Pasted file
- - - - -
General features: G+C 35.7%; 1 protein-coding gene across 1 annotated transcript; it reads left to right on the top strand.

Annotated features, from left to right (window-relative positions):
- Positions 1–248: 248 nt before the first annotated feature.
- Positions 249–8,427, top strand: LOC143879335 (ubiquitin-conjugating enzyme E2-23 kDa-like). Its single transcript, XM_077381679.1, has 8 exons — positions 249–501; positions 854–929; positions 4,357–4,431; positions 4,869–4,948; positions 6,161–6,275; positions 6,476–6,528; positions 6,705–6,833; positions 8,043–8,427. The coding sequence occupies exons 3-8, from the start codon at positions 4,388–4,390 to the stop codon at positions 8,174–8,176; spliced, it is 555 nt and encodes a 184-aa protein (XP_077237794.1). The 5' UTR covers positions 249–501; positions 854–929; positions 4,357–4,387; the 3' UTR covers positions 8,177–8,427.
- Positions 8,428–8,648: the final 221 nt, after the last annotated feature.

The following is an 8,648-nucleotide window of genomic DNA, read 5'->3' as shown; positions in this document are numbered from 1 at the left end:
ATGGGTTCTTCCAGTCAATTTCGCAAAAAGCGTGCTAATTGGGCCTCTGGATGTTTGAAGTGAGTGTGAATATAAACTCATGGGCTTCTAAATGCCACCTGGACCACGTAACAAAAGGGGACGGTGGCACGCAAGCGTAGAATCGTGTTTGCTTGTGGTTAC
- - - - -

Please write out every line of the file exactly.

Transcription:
General features: G+C 35.7%; 1 protein-coding gene across 1 annotated transcript; it reads left to right on the top strand.

Annotated features, from left to right (window-relative positions):
- Positions 1–248: 248 nt before the first annotated feature.
- Positions 249–8,427, top strand: LOC143879335 (ubiquitin-conjugating enzyme E2-23 kDa-like). Its single transcript, XM_077381679.1, has 8 exons — positions 249–501; positions 854–929; positions 4,357–4,431; positions 4,869–4,948; positions 6,161–6,275; positions 6,476–6,528; positions 6,705–6,833; positions 8,043–8,427. The coding sequence occupies exons 3-8, from the start codon at positions 4,388–4,390 to the stop codon at positions 8,174–8,176; spliced, it is 555 nt and encodes a 184-aa protein (XP_077237794.1). The 5' UTR covers positions 249–501; positions 854–929; positions 4,357–4,387; the 3' UTR covers positions 8,177–8,427.
- Positions 8,428–8,648: the final 221 nt, after the last annotated feature.

The following is an 8,648-nucleotide window of genomic DNA, read 5'->3' as shown; positions in this document are numbered from 1 at the left end:
ATGGGTTCTTCCAGTCAATTTCGCAAAAAGCGTGCTAATTGGGCCTCTGGATGTTTGAAGTGAGTGTGAATATAAACTCATGGGCTTCTAAATGCCACCTGGACCACGTAACAAAAGGGGACGGTGGCACGCAAGCGTAGAATCGTGTTTGCTTGTGGTTAC